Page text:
Buy to let investors face may face more financial woes as regulators try to stem the billions on interest only borrowing by landlords.

The Prudential Regulation Authority with encouragement from the Chancellor George Osborne and the Bank of England, is suggesting that buy to let mortgage lenders should all follow the same underwriting rules.

The measure would make sure lenders apply tougher stress tests to landlord borrowing to reduce the risk of defaults should interest rates rise.

The government and regulators are concerned that rules written when buy to let was only 2% of the mortgage market more than a decade ago no longer apply now landlords account for 15% of all mortgage lending.

To start the consultation, the PRA is suggesting;

  • All buy to let lenders should introduce a standard affordability test
  • The test should include a rent cover assessment based on a minimum interest rate of 5.5%, but preferably a rate of 2% over the current buy to let base rate
  • Affordability should include any tax the borrower will pay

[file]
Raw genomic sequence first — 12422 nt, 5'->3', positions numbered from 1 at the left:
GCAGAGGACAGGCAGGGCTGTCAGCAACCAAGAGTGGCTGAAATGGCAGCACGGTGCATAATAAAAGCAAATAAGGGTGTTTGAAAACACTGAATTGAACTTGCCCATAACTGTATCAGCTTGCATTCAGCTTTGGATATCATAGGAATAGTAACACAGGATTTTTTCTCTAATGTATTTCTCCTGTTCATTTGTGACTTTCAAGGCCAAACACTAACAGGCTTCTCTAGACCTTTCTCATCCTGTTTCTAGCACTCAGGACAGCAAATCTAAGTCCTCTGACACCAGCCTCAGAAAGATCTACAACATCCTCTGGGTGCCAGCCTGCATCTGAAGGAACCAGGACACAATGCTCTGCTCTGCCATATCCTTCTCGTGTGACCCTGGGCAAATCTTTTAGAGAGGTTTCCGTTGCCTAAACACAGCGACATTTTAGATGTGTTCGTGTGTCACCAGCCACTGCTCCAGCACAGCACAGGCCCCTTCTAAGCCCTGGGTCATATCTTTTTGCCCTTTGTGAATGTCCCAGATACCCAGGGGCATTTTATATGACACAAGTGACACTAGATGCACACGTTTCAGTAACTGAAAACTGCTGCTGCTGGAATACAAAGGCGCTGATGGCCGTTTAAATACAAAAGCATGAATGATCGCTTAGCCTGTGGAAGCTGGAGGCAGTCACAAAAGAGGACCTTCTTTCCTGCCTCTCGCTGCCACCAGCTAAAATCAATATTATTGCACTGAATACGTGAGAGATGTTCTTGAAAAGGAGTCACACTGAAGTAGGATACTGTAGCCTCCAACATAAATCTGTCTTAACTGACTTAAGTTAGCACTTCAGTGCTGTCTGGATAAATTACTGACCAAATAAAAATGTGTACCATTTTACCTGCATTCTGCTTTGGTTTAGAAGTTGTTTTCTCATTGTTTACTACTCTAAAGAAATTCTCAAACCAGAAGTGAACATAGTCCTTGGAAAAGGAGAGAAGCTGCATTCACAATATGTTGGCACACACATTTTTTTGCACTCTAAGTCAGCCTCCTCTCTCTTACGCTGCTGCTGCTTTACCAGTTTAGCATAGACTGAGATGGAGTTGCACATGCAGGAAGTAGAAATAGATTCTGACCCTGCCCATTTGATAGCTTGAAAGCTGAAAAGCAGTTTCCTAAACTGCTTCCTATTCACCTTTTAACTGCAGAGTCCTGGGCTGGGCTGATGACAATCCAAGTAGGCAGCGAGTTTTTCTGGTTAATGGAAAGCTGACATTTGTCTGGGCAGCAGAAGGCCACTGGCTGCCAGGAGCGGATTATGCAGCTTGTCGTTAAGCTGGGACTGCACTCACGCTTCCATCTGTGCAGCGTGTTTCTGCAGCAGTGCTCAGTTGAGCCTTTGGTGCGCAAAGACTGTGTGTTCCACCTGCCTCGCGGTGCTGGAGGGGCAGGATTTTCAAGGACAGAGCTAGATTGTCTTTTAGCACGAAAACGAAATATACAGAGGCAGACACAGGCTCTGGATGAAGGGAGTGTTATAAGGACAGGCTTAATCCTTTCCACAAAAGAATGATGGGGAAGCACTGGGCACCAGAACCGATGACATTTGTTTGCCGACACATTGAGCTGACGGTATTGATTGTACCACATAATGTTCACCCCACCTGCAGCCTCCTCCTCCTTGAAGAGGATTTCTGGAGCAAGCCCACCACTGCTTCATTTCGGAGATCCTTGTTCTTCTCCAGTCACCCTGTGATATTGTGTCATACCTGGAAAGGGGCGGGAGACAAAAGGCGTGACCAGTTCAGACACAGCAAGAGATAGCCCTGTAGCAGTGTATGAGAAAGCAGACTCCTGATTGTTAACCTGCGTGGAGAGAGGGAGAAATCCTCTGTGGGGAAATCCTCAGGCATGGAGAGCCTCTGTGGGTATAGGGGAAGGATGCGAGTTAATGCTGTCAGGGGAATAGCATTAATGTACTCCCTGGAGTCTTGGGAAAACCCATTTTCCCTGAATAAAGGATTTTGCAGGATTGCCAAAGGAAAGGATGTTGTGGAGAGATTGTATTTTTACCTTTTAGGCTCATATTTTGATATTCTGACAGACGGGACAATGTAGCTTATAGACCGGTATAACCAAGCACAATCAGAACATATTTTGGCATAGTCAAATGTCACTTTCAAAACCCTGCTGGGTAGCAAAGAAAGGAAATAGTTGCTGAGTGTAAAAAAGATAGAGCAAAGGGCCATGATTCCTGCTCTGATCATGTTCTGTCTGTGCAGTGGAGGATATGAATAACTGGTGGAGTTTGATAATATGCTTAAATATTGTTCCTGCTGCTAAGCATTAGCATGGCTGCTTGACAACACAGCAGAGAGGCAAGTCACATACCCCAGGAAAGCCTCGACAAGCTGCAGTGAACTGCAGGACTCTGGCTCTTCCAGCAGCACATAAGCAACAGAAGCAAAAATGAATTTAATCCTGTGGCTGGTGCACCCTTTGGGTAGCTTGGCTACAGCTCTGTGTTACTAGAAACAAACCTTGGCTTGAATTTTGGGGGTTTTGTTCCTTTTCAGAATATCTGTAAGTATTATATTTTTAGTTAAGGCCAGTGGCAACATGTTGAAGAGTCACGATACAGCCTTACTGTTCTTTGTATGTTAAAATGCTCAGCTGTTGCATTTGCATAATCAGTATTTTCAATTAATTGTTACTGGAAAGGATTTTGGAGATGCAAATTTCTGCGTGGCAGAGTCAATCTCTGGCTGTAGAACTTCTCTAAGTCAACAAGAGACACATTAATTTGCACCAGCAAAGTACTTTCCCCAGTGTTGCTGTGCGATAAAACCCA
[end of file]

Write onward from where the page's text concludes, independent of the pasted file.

• If the rent does not cover the mortgage, affordability should be based on the borrower’s personal income net of tax, national insurance, spending commitments and living costs

Although loan-to-value (LTV) borrowing restrictions are not suggested, the regulator argues lenders should control their lending and avoid offering landlords loans at more than 75% LTV.

The PRA also wants to tighten up the definition of a commercial or portfolio landlord to that of a property with more than four homes to rent.

The paper says: “The proposals on affordability testing aim to improve the safety and soundness of PRA regulated firms by ensuring that they take full account of any potential interest rate rises in their buy-to-let underwriting assessment.

“This will help curtail inappropriately risky and imprudent lending – loans that are affordable under the current low interest rates environment but will quickly become unaffordable if and when interest rates rise – and lower potential credit losses and repossession costs.

“As a result, these proposals are also expected to help insulate the lenders, the financial sector and wider economy from the impact of negative shocks in the housing market.”

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